Pinboard founderMaciej Ceglowski suggests demanding to pay for services that you like that might be free. In fear that free services that are popular are not sustainable. It is a great post. But it raises some questions from me.
How would paying for a service ensure it won't sell out? Maciej suggests that free services are more likely to shut down "Because it's hard to resist a big payday when you are rapidly heading into debt." No doubt that is true but when is a big payday easy to resist? If I had been paying Gowalla a few bucks a month would they have turned Facebook down? I don't know. But if they still decided to sell the company (or, more accurately liquidate the product and move the team) to Facebook I would have been both disappointed and out a few bucks.
In other words, paying for a service doesn't ensure its longevity or that it will never change.
What about Twitter? I saw many people linking to Maciej's post as being good advice and some even had shown how they added the ability to pay for their free services based on this thinking. However, no one has mentioned that all of us are using and advocating a free service that fits Maciej's scheme just perfectly -- Twitter is a rapidly growing free service.
Yes, Twitter shows us ads from time-to-time in the form of Promoted tweets, trends, and accounts. But unless you use the Twitter.com site you'll rarely see these ads. And, I'm sure, they're making money behind-the-scenes by giving businesses access to their "firehose" and more controls and analytics than traditional accounts get. But it is still free for the public to use.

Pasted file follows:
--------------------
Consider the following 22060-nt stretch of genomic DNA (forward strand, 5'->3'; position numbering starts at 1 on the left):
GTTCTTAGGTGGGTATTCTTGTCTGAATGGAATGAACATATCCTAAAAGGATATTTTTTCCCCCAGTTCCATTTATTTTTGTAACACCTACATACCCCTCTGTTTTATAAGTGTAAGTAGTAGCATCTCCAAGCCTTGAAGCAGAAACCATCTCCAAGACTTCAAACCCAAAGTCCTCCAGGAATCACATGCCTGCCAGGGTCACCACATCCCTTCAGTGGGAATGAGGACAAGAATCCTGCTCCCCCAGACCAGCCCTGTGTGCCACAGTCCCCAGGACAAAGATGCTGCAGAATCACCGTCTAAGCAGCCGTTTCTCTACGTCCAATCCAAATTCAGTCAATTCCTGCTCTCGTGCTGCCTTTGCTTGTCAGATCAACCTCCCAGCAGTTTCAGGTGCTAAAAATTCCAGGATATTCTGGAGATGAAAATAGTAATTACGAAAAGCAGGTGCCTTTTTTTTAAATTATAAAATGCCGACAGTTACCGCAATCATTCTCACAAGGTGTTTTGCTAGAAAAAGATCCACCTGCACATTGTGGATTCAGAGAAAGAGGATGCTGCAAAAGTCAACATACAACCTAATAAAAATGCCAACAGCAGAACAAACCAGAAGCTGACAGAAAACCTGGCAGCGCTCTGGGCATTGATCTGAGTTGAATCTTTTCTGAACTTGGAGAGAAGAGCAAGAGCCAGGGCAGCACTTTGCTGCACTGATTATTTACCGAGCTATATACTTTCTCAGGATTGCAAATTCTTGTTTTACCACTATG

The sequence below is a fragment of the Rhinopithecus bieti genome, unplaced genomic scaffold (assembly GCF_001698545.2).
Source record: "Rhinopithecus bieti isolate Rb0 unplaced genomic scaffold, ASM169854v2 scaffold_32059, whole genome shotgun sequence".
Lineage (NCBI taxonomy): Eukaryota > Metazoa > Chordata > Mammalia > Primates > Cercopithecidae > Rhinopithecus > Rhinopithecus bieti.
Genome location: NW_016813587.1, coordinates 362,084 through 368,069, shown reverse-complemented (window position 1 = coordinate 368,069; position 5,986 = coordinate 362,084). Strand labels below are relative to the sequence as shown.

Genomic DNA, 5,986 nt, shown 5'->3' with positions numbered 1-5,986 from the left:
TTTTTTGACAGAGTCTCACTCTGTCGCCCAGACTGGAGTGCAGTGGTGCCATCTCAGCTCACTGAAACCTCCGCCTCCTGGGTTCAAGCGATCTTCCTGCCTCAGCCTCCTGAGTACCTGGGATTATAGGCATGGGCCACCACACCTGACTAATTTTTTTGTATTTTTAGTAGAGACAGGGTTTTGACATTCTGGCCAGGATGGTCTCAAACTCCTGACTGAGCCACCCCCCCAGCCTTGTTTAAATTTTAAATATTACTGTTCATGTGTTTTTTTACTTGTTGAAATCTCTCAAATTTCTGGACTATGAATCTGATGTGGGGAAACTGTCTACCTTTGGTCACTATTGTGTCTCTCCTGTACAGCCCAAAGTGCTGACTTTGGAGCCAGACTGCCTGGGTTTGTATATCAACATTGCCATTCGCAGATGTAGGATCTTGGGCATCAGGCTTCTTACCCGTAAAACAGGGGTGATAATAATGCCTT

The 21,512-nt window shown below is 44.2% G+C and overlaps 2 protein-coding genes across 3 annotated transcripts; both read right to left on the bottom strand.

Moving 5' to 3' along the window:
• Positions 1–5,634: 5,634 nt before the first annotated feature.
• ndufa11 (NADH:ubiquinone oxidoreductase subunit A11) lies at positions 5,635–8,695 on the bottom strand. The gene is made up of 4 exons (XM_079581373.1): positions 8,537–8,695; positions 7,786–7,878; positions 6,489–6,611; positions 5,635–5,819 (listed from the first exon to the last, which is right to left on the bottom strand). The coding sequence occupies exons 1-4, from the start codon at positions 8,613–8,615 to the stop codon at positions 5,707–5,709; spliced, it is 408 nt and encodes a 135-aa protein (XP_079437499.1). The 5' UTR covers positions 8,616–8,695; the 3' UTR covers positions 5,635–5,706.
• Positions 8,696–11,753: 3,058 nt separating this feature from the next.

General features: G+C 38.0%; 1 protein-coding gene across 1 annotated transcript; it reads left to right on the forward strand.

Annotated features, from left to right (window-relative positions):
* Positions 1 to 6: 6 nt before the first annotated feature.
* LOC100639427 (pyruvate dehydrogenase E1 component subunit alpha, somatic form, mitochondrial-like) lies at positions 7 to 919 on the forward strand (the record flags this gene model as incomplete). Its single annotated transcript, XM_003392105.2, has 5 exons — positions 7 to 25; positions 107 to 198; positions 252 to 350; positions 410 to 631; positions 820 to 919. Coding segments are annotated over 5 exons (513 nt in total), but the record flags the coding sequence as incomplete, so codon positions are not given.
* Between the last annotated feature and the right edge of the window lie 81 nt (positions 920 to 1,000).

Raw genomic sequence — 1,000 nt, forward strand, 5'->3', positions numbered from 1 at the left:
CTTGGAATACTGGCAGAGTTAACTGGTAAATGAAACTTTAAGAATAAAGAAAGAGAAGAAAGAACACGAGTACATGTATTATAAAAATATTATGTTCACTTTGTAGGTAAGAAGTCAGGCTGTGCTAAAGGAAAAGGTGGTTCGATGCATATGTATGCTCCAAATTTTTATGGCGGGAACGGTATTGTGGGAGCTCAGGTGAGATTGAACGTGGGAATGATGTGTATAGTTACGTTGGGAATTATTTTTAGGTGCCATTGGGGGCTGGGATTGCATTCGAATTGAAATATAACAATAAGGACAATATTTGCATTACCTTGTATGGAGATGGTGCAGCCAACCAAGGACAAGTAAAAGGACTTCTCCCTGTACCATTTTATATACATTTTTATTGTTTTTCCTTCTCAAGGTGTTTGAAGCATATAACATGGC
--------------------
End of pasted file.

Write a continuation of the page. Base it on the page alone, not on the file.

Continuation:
What would happen if, say, tomorrow Twitter decided that all Twitter clients (third-party and official) had to show some fairly obtrusive ads or you'd need to pay a few dollars per month to use the service? I'd wager many would pay up. Many would leave. And their growth would slow. However, none of that would ensure that Twitter wouldn't sell out to a company sometime in the future. Revenue makes Twitter look even more appealing to potential buyers than if they weren't making money. Revenue, it could be said, makes a company even more likely to sell.
This leads to Maciej's next suggestion. Build it yourself. Obviously not everyone can do that (or should do that). But that seems to be the best suggestion he made in his post. The only way to ensure a service will be around and not change is to build and maintain it yourself. But, what if it becomes popular and someone with deep pockets makes you an offer? Then where are you? Back at the beginning.